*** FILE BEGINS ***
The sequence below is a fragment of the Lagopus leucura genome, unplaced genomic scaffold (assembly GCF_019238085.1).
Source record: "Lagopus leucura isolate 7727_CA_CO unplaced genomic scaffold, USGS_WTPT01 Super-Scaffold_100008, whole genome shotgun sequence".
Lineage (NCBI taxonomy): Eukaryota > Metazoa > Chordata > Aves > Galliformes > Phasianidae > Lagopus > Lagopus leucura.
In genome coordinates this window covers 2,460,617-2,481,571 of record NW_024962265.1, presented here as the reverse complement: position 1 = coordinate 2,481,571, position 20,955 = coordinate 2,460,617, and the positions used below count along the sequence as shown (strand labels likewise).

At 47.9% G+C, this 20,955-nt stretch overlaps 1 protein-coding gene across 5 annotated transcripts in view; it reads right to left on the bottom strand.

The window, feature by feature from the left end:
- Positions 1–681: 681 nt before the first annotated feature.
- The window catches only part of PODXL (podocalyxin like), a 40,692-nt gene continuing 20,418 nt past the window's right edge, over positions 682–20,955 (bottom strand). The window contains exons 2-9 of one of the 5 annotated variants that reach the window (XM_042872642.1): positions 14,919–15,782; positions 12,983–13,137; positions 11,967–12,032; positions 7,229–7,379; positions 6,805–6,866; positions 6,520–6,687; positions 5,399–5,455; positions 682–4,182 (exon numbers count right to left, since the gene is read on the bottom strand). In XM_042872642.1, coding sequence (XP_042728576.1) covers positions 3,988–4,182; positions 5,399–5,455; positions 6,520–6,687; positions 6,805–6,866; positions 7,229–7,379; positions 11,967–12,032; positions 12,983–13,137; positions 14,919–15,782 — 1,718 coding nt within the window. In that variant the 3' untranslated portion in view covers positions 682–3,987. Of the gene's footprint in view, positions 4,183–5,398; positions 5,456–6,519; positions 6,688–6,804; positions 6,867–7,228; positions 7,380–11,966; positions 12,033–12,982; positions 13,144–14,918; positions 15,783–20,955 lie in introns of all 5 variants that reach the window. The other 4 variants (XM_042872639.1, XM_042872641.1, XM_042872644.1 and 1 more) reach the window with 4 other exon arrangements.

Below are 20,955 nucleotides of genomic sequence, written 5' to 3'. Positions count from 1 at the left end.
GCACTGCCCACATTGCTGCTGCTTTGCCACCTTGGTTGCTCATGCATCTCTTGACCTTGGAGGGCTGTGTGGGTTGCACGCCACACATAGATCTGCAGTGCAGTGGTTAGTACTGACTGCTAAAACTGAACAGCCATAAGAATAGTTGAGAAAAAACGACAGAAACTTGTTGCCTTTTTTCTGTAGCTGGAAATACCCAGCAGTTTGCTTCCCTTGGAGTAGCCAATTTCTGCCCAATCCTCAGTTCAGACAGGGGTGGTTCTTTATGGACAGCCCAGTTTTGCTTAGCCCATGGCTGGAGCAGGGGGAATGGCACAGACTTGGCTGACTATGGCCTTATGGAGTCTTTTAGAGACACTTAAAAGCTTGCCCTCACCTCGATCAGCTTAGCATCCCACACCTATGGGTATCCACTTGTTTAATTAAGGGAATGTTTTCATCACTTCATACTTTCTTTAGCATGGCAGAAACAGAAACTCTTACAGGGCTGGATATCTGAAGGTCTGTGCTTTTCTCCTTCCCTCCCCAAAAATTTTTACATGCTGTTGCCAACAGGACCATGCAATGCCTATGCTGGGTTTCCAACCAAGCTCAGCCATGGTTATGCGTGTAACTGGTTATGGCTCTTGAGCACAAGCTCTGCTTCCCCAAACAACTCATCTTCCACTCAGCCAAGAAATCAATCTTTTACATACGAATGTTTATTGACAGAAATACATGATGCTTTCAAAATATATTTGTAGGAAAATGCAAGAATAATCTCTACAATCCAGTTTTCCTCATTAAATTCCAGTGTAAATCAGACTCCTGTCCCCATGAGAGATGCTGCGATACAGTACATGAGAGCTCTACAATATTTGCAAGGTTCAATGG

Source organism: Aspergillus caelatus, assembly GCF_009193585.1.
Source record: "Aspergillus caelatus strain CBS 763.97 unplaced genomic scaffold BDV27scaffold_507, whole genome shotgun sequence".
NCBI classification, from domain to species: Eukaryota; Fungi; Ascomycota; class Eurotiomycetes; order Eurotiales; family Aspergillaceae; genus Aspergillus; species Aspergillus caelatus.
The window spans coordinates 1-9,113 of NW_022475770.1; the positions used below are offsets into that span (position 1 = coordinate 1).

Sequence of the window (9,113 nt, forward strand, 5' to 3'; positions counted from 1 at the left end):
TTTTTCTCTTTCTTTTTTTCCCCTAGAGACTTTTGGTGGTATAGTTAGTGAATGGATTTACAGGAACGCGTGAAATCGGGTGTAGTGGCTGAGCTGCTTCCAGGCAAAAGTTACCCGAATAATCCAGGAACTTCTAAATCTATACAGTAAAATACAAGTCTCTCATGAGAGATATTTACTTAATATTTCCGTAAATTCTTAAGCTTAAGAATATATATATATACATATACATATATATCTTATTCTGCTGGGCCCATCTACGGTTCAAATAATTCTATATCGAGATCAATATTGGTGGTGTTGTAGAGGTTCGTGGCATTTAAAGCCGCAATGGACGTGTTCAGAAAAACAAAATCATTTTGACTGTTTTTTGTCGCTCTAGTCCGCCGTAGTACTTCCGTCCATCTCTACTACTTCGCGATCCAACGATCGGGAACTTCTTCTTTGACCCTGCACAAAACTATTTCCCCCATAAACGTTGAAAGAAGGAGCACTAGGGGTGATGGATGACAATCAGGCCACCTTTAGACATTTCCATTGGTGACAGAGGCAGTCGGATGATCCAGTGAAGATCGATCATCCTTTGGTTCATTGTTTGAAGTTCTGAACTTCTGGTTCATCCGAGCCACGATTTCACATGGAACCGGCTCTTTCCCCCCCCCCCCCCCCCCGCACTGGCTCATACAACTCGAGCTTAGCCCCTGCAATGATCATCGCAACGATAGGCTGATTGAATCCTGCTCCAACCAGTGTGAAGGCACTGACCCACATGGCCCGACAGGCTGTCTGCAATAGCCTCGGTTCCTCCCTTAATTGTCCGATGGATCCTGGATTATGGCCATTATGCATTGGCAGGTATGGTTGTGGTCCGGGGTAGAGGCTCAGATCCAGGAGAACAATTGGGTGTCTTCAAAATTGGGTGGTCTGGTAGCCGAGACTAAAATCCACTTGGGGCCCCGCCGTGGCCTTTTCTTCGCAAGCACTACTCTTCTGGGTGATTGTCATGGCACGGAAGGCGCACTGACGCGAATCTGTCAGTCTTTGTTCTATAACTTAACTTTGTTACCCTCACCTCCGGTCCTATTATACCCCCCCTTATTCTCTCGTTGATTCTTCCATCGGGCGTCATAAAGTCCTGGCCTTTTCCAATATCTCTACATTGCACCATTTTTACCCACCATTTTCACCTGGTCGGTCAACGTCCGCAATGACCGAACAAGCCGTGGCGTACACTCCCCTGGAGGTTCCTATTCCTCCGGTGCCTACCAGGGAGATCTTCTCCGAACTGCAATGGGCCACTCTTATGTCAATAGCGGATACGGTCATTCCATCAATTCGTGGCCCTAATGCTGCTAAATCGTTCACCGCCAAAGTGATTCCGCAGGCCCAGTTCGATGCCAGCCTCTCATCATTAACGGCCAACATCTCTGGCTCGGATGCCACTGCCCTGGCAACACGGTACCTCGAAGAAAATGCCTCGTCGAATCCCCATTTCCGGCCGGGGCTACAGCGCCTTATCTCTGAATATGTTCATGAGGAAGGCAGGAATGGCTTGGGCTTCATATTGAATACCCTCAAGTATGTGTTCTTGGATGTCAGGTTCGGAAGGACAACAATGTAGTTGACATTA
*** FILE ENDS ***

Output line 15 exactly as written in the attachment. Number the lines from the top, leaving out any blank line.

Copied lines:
Sequence of the window (9,113 nt, forward strand, 5' to 3'; positions counted from 1 at the left end):